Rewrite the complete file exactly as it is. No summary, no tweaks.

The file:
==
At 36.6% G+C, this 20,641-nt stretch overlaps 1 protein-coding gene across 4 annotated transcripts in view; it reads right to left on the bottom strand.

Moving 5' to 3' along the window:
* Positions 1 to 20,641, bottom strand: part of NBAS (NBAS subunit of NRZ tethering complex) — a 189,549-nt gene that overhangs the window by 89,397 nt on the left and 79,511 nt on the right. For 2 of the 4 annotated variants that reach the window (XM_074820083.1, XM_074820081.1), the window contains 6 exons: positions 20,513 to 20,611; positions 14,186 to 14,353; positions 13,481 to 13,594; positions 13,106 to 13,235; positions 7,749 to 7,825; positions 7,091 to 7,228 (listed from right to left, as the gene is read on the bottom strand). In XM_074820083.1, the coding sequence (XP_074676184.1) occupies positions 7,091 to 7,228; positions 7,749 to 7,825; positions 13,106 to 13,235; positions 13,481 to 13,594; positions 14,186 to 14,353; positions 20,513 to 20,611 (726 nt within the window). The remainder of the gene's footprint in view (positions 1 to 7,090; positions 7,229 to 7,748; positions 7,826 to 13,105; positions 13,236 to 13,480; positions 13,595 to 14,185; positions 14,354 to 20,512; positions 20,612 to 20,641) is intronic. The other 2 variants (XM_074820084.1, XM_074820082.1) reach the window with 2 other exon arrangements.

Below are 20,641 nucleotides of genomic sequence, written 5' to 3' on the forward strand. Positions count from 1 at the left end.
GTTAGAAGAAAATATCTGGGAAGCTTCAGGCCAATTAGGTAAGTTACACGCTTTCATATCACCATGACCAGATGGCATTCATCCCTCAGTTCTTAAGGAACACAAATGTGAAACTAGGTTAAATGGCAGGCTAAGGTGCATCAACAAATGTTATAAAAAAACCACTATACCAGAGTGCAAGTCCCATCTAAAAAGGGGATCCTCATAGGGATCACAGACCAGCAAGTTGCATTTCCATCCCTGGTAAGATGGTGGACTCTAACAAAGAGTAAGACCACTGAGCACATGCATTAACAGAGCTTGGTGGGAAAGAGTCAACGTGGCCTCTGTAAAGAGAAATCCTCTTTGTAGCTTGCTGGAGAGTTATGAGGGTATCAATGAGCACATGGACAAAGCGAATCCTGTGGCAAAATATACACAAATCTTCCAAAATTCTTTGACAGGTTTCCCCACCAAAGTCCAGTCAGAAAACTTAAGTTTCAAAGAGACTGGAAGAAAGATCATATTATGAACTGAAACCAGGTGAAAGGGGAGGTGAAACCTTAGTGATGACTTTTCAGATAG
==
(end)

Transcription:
At 36.6% G+C, this 20,641-nt stretch overlaps 1 protein-coding gene across 4 annotated transcripts in view; it reads right to left on the bottom strand.

Moving 5' to 3' along the window:
* Positions 1 to 20,641, bottom strand: part of NBAS (NBAS subunit of NRZ tethering complex) — a 189,549-nt gene that overhangs the window by 89,397 nt on the left and 79,511 nt on the right. For 2 of the 4 annotated variants that reach the window (XM_074820083.1, XM_074820081.1), the window contains 6 exons: positions 20,513 to 20,611; positions 14,186 to 14,353; positions 13,481 to 13,594; positions 13,106 to 13,235; positions 7,749 to 7,825; positions 7,091 to 7,228 (listed from right to left, as the gene is read on the bottom strand). In XM_074820083.1, the coding sequence (XP_074676184.1) occupies positions 7,091 to 7,228; positions 7,749 to 7,825; positions 13,106 to 13,235; positions 13,481 to 13,594; positions 14,186 to 14,353; positions 20,513 to 20,611 (726 nt within the window). The remainder of the gene's footprint in view (positions 1 to 7,090; positions 7,229 to 7,748; positions 7,826 to 13,105; positions 13,236 to 13,480; positions 13,595 to 14,185; positions 14,354 to 20,512; positions 20,612 to 20,641) is intronic. The other 2 variants (XM_074820084.1, XM_074820082.1) reach the window with 2 other exon arrangements.

Below are 20,641 nucleotides of genomic sequence, written 5' to 3' on the forward strand. Positions count from 1 at the left end.
GTTAGAAGAAAATATCTGGGAAGCTTCAGGCCAATTAGGTAAGTTACACGCTTTCATATCACCATGACCAGATGGCATTCATCCCTCAGTTCTTAAGGAACACAAATGTGAAACTAGGTTAAATGGCAGGCTAAGGTGCATCAACAAATGTTATAAAAAAACCACTATACCAGAGTGCAAGTCCCATCTAAAAAGGGGATCCTCATAGGGATCACAGACCAGCAAGTTGCATTTCCATCCCTGGTAAGATGGTGGACTCTAACAAAGAGTAAGACCACTGAGCACATGCATTAACAGAGCTTGGTGGGAAAGAGTCAACGTGGCCTCTGTAAAGAGAAATCCTCTTTGTAGCTTGCTGGAGAGTTATGAGGGTATCAATGAGCACATGGACAAAGCGAATCCTGTGGCAAAATATACACAAATCTTCCAAAATTCTTTGACAGGTTTCCCCACCAAAGTCCAGTCAGAAAACTTAAGTTTCAAAGAGACTGGAAGAAAGATCATATTATGAACTGAAACCAGGTGAAAGGGGAGGTGAAACCTTAGTGATGACTTTTCAGATAG